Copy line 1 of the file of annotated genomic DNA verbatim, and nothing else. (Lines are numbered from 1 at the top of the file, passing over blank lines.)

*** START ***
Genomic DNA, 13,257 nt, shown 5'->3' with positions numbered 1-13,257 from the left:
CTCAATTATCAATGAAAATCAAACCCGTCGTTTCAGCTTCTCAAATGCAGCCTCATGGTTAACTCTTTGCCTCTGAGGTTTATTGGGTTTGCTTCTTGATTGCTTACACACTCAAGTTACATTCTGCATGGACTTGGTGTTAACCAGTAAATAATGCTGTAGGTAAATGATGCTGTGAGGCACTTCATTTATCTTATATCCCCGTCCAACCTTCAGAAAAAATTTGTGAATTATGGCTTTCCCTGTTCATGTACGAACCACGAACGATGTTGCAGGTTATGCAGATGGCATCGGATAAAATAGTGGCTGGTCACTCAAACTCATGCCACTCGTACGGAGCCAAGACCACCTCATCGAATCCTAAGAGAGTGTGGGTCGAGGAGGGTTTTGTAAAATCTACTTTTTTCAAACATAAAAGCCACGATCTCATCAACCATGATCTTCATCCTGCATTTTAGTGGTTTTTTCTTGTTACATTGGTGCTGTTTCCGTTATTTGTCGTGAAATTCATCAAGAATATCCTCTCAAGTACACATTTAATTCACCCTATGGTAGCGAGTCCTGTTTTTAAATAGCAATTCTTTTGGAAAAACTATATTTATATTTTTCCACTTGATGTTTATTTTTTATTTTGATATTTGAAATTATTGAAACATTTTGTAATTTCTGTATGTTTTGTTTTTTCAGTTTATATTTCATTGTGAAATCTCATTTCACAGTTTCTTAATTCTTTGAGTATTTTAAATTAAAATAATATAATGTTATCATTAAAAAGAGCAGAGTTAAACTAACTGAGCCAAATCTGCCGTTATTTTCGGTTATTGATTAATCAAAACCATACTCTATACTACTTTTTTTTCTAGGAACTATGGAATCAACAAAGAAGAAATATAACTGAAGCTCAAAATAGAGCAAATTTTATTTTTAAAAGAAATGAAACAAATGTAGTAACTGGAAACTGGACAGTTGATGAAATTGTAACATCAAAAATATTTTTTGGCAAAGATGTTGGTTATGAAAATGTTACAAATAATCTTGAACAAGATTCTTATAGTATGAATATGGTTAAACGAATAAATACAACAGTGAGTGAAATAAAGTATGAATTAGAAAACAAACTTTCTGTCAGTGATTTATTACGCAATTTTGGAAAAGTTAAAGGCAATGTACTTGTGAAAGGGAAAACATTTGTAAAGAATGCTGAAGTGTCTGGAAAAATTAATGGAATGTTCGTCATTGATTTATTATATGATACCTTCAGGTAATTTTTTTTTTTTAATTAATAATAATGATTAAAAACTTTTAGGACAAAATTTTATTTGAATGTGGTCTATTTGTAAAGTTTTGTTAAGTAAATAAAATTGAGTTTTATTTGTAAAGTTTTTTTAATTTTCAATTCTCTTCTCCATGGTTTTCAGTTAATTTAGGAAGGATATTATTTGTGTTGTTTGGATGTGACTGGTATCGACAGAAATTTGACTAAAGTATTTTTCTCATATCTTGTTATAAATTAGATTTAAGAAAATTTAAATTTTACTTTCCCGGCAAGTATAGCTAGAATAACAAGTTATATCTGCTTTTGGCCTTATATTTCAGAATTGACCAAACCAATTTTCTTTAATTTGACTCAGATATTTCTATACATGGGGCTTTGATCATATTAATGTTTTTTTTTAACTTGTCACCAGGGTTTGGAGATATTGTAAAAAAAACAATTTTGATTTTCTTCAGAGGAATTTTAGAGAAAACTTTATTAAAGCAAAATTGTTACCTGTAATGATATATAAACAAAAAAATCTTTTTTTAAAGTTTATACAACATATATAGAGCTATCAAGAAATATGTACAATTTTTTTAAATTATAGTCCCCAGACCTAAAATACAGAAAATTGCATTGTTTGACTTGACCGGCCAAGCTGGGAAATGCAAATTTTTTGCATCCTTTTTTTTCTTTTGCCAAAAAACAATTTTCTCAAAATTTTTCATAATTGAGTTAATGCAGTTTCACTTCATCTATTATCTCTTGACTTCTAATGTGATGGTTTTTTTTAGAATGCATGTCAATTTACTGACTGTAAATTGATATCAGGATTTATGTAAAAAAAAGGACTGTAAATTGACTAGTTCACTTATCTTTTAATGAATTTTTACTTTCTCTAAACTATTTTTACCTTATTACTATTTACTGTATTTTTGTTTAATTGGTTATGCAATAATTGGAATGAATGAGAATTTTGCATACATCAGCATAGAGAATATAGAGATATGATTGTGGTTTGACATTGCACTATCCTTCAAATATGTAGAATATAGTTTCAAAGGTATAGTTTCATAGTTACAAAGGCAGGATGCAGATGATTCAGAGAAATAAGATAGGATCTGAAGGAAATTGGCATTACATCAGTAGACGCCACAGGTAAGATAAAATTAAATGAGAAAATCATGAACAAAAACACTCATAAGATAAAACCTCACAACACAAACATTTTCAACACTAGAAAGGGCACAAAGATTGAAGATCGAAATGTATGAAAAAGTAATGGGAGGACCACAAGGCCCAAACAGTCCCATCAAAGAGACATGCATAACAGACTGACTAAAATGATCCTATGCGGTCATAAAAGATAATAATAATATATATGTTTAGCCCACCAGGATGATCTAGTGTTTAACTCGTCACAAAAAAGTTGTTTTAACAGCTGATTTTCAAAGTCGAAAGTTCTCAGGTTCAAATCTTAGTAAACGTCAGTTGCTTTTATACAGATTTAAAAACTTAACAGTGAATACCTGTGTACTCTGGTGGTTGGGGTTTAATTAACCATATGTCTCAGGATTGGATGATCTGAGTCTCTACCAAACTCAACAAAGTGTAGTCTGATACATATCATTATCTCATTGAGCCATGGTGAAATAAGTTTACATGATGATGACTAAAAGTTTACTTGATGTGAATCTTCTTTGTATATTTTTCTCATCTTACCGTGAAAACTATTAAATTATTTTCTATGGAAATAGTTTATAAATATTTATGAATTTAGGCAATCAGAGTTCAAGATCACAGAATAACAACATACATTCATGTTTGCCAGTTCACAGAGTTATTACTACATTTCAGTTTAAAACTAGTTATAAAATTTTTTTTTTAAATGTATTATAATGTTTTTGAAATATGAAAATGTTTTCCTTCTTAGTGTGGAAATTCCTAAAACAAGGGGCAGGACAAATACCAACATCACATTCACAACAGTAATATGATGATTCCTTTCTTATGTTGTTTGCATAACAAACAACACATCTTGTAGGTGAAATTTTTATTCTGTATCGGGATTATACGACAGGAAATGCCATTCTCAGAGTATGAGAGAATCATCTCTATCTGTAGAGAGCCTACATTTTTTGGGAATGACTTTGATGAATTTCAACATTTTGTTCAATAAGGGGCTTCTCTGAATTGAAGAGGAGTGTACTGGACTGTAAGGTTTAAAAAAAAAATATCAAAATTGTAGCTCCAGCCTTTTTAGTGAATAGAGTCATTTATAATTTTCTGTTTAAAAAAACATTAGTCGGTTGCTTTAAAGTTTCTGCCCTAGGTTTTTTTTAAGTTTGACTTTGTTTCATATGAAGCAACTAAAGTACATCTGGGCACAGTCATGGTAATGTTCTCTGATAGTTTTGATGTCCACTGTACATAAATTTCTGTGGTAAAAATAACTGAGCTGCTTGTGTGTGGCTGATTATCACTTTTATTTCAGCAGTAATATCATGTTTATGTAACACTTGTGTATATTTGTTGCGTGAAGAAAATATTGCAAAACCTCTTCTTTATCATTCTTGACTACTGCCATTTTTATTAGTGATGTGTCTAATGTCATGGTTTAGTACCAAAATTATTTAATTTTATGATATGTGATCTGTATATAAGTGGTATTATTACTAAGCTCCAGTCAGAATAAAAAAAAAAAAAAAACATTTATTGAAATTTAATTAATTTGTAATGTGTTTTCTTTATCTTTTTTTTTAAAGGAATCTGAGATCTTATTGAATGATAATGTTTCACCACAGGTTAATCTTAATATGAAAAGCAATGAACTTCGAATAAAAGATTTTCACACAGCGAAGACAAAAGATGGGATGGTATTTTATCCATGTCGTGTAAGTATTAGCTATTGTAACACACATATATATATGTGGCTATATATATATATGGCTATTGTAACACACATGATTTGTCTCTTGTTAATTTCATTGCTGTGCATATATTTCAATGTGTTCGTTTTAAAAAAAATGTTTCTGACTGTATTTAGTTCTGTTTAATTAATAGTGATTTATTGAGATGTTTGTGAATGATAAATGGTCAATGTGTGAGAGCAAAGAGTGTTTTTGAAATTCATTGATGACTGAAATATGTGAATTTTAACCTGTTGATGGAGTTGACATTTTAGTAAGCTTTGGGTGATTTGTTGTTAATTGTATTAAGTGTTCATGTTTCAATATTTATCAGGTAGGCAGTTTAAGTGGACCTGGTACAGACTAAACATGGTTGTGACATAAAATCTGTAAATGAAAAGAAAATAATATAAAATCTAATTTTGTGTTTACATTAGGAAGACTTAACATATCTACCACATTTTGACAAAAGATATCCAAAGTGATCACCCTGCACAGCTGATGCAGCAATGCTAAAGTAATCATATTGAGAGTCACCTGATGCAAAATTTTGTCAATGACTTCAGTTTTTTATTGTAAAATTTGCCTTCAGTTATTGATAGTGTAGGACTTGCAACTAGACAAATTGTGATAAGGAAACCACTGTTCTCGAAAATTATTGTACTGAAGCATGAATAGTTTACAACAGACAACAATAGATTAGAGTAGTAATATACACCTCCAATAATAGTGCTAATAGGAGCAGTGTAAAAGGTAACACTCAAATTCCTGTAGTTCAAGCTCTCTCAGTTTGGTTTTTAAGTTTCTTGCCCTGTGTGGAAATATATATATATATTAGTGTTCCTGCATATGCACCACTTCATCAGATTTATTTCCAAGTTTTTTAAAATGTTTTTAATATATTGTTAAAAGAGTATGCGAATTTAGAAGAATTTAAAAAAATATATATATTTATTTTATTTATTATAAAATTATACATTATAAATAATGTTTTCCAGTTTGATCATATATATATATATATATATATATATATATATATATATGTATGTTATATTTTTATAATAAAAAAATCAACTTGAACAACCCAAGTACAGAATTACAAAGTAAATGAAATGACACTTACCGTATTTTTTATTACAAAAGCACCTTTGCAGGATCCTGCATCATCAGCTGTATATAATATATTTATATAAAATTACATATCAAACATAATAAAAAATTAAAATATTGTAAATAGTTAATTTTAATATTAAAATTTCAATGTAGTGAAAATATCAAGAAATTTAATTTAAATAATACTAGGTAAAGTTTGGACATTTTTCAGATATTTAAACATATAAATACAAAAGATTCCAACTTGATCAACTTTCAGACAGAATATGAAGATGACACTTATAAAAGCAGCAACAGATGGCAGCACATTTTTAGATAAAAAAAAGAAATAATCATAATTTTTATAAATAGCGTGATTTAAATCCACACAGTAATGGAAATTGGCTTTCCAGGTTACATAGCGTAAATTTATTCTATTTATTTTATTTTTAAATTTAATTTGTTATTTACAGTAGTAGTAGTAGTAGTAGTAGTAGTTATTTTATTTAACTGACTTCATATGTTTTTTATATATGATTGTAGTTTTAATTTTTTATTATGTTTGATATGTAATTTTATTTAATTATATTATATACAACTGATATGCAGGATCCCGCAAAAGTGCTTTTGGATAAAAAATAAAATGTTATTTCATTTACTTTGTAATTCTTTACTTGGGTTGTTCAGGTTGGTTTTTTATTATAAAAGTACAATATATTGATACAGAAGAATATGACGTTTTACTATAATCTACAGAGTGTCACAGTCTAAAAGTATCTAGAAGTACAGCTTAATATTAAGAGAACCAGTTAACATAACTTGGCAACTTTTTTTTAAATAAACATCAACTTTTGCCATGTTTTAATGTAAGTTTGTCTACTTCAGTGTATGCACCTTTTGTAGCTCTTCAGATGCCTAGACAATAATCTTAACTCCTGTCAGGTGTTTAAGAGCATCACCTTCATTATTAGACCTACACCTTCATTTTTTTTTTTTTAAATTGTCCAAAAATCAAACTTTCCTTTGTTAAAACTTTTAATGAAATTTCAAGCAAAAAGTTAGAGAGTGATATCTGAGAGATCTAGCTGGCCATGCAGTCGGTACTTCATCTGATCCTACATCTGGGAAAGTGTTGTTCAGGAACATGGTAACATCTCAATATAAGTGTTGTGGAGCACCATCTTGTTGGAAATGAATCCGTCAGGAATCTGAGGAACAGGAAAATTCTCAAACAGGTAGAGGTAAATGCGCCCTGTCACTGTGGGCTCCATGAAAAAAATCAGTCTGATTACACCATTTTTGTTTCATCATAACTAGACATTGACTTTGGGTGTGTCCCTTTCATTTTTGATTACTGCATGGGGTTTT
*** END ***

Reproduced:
Genomic DNA, 13,257 nt, shown 5'->3' with positions numbered 1-13,257 from the left: